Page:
I do buy music 10

For anyone who has been reading my recent rants on sony and drm, I just want to clarify something. I don’t have a problem with paying for music. I think musicians should be compensated for their work. I just don’t believe in supporting overpaid executives and lawyers for big media companies. In fact in recent months (coinciding with listening to podcasts) I have purchased more music than I have in a long time. It’s just that I now get it either directly from artists through their websites or from online stores like emusic.com that sell mp3 files with no drm and give a much bigger share of the proceeds back to the musicians. I have purchased music from Brother Love, Brad Sucks, the Arts and Sciences, the Black Furies, Jukebox Zeros and others. Demonstrate to the world that we don’t need drm. Buy non-drm music and boycott anything that is copy-protected.

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10 thoughts on “I do buy music

  • trusty getto

    I didn’t think you stole stuff, Sam. On the contrary, copy protection impairs products and diminishes their quality. Music companies, whether hardware, software, download, creative, production etc, ought to be spending their time providing the best quality product. Instead, they spend their time trying to control how lawful purchasers use it. Which is a huge load of crap. I buy all my downloaded music, and thanks to my Mac, I can use it however I like. If it were any other way, I simply wouldn’t buy it.

  • Sam Post author

    Yeah I’ve heard about this. This is one of the reasons that I have continually railed against drm. All of drm schemes that have been implemented on audio cds in recent years make changes to the operating system or hardware device drivers. Not all of the previous systems have caused security problems like these latests systems, but they have created the potential for system failure. Fortunately I have become very aware of issues with computer security in the last few years. Unfortunately this has come about out of sheer necessity. Frankly most regular users should not be using windows systems unless they are prepared to become very knowledgable in computer network security or are not planning to go online. I’ve got all the windows systems in my house setup so things don’t get auto-installed and potential risks are kept to a minimum. I have also talked to my kinds about the kinds of things that can cause problems online. Home users should really be using macs. Linux is good to, but most of the distributions are just too quircky for the average user to set up.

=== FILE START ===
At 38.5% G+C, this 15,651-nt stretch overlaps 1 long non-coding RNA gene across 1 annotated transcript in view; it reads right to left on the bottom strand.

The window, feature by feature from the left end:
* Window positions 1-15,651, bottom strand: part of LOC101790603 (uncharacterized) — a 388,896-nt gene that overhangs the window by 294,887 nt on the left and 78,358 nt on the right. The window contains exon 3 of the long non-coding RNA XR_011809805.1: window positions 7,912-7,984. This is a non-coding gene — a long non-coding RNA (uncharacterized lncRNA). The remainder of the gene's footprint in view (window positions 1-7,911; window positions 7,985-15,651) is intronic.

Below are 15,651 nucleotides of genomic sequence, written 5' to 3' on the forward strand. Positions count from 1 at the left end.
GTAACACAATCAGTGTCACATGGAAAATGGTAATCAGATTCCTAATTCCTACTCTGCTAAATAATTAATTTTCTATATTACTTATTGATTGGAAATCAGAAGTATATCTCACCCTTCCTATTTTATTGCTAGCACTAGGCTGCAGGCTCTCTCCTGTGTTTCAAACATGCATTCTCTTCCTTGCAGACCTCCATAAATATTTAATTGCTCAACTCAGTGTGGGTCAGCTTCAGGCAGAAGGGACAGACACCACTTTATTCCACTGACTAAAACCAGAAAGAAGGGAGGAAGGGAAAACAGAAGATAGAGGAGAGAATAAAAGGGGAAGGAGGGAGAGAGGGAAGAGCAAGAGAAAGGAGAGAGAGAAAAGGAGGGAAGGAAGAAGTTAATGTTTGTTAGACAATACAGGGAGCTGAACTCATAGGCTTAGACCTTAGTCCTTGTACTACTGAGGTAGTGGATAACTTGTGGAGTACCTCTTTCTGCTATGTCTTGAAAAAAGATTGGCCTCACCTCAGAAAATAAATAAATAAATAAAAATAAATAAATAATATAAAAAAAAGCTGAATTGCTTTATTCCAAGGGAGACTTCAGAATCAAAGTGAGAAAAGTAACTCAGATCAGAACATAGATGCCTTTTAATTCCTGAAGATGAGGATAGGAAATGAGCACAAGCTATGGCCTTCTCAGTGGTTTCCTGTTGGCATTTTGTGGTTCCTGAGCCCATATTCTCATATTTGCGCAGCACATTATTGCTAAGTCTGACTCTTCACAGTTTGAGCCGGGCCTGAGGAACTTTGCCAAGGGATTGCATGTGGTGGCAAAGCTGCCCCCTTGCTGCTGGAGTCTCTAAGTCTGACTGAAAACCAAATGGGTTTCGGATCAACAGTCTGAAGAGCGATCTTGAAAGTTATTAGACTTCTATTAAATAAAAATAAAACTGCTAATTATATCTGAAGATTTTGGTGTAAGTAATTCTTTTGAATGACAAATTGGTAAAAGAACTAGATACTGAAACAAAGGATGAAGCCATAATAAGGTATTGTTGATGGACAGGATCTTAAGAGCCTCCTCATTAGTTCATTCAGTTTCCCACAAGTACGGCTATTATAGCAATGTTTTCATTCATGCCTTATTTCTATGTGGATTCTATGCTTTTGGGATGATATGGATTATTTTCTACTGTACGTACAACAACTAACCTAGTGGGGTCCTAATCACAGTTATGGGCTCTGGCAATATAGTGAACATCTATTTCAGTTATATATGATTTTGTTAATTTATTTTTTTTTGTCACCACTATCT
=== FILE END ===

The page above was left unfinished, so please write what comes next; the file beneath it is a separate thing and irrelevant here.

• Sarah

    I really wish I knew of music that I could buy without feeling like I wasted money.

    Anything that I can be easily exposed to on t.v. or radio is pure crap…It takes serious effort to find music worth buying.

    I wonder how far this other-people-taking-control-of-our-computers thing is going to go before someone steps in. I was glad to see Texas is suing Sony.

  • Sam Post author

    As I have said repeatedly here and to anyone willing to listen, check out podcasting. If you have any kind of mp3 player, You can browse and subscribe to podcasts of all kinds. You can also jsut listen to them on the computer or burn them to cd’s There are over 15,000 podcasts listed in the itunes directory now. What I would recommend is to go to the podasfe music network, the association of music podcasting and podcast alley. There you will find links to lots of different music podcasts that play various genres of music. On the podasfe music network, artists upload music that they allow to be played on podcasts. Podcasters who register with the network get to download the songs so they can play them on their shows. Listeners can stream all of the songs on the network and listen to them. You can also preview the podcasts there before subscribing. Most podcasters post show notes on their blogs with links to the songs they play so that if you hear something you like, you can just follow the link and buy the songs.

    Based on your speed racer post on your blog, you might want to check out AccidentHash, the U-Turn Cafe and the tartan podcast. If you use itunes when you subscribe to a podcast, itunes will check the rss feed periodically, and then automatically download new shows with no other activity required by the user. If you have an ipod it can also automatically sync new shows to the ipod whenever it is plugged it in. As I have said I stopped listening to commercial radio years ago, and didn’t buy any new music for a number of years. Now I do buy music but none of it is from the major labels. I buy stuff I have heard on podcasts.